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Miracle on the Pacific

Three words you never want to hear on an airliner: “Brace for impact.” Captain Chesley Sullenberger’s announcement over the intercom as he prepared to ditch an Airbus A320 in the Hudson River on January 15 preceded the “miracle on the Hudson” and media blitz that followed. The successful ditching and survival of all 155 on board provided a welcome respite from the nonstop dire economic news earlier this year. But despite the assertions of some media reports, it was not the first time a U.S. airliner has ditched without loss of life.

Halfway between Hawaii and San Francisco on October 15, 1956, passengers aboard the Boeing 377 Stratocruiser Sovereign of the Skies were awakened at 3:20 a.m. by Pan Am Captain Richard Ogg. “We have an emergency,” he told them, according to a Time magazine account. “Our No. 1 engine is uncontrolled. A ditching at sea is likely.” The Strato­cruiser soon lost power to its No. 4 engine, making an eventual ditching inevitable.

Fortunately for all aboard, the U.S. Coast Guard cutter Pontchartrain was stationed nearby, serving as a communications relay station for airplanes crossing the ocean. Captain Ogg decided to circle the cutter and burn off fuel until daylight to make the ditching and rescue easier. Meanwhile, the flight crew cleared the cabin of loose objects and reminded passengers how to assume crash positions and inflate their life jackets. Aware of an incident the previous year involving another Stratocruiser, in which the plane’s tail section had broken off during a water landing, the purser cleared passengers from the rear berth area.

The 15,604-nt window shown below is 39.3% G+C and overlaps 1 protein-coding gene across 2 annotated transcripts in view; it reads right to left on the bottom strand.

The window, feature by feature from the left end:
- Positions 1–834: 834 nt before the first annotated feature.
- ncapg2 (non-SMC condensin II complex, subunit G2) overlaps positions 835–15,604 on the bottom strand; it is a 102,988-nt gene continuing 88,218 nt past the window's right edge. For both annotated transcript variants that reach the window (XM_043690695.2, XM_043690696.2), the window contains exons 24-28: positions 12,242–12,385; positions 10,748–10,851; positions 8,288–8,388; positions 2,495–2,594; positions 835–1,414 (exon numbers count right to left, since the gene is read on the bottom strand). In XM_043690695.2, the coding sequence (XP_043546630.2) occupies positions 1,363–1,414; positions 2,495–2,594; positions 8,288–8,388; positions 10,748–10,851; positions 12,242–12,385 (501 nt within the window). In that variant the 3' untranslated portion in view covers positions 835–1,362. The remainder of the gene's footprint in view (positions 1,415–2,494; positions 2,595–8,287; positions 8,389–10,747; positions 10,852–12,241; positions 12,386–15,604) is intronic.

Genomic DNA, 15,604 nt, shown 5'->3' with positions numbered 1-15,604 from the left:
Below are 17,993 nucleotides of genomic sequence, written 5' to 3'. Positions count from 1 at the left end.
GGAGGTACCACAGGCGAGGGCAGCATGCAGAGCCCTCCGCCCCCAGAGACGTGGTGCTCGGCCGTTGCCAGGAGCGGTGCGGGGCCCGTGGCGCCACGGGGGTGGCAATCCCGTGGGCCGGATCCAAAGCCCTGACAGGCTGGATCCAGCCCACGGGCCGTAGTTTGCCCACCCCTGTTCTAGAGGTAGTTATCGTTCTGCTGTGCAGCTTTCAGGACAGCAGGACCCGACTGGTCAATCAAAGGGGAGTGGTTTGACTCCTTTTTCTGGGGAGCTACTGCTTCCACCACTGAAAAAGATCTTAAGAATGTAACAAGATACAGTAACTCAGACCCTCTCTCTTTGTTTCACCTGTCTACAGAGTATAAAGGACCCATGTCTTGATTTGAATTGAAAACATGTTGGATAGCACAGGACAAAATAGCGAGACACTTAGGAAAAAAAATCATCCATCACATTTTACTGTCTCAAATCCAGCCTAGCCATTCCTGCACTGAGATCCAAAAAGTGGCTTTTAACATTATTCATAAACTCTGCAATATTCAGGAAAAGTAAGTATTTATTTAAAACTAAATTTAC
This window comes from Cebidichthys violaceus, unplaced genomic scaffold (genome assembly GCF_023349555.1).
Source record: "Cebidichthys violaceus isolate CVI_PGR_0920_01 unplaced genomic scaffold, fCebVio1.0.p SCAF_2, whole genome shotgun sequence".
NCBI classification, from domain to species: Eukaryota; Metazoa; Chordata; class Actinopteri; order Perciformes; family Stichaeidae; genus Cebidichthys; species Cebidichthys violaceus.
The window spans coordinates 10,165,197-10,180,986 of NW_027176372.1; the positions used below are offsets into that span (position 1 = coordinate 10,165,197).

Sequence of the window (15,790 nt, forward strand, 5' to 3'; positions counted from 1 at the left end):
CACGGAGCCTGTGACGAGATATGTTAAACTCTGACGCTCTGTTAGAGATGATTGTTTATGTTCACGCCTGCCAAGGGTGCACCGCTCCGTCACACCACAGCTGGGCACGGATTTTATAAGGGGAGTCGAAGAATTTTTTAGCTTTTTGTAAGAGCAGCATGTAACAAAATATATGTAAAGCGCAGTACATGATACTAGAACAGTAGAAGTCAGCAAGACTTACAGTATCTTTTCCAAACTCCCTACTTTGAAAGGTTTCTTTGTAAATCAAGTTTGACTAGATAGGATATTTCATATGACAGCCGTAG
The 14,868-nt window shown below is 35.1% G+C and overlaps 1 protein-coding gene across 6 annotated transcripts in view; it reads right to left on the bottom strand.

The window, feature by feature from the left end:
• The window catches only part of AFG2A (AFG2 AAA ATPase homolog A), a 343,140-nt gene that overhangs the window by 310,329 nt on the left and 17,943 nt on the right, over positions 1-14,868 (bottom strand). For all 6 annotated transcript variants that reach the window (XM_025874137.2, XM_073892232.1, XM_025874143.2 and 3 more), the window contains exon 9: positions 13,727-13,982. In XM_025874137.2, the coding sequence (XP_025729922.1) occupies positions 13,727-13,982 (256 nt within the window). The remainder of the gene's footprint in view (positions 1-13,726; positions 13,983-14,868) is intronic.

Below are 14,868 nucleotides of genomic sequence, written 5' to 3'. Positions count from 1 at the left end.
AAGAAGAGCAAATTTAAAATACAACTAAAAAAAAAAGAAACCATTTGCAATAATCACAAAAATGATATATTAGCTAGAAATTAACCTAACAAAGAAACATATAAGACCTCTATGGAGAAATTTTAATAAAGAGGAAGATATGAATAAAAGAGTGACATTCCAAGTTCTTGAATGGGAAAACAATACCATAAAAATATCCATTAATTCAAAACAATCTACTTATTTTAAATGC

Shortly before 8:15 a.m., Ogg brought the airliner down near Pontchartrain at 90 knots with full flaps. The landing looked good at first, but then one of the Stratocruiser’s wings caught a swell, the plane spun and the tail section sheared off. Passengers sustained only minor injuries, though, and were quickly ushered into inflatable life rafts. The Coast Guard rescued all 31 on board. (You can view a Coast Guard film of the rescue at; search for “Pan Am Flight 943.”)

If there’s a lesson here—besides pay attention to the flight attendants’ life vest demonstration—it’s that “miracles” like these don’t happen without a professional captain and crew. Like Captain Sullenberger more than five decades later, who said of himself and his crew, “We were simply doing the job we were trained to do,” Captain Ogg downplayed his accomplishment. “We had a certain job to do,” he told reporters. “We had to do it right or else.”

Next time you arrive home safely from an overseas flight, be sure to thank the captain and crew. You couldn’t have made it without them.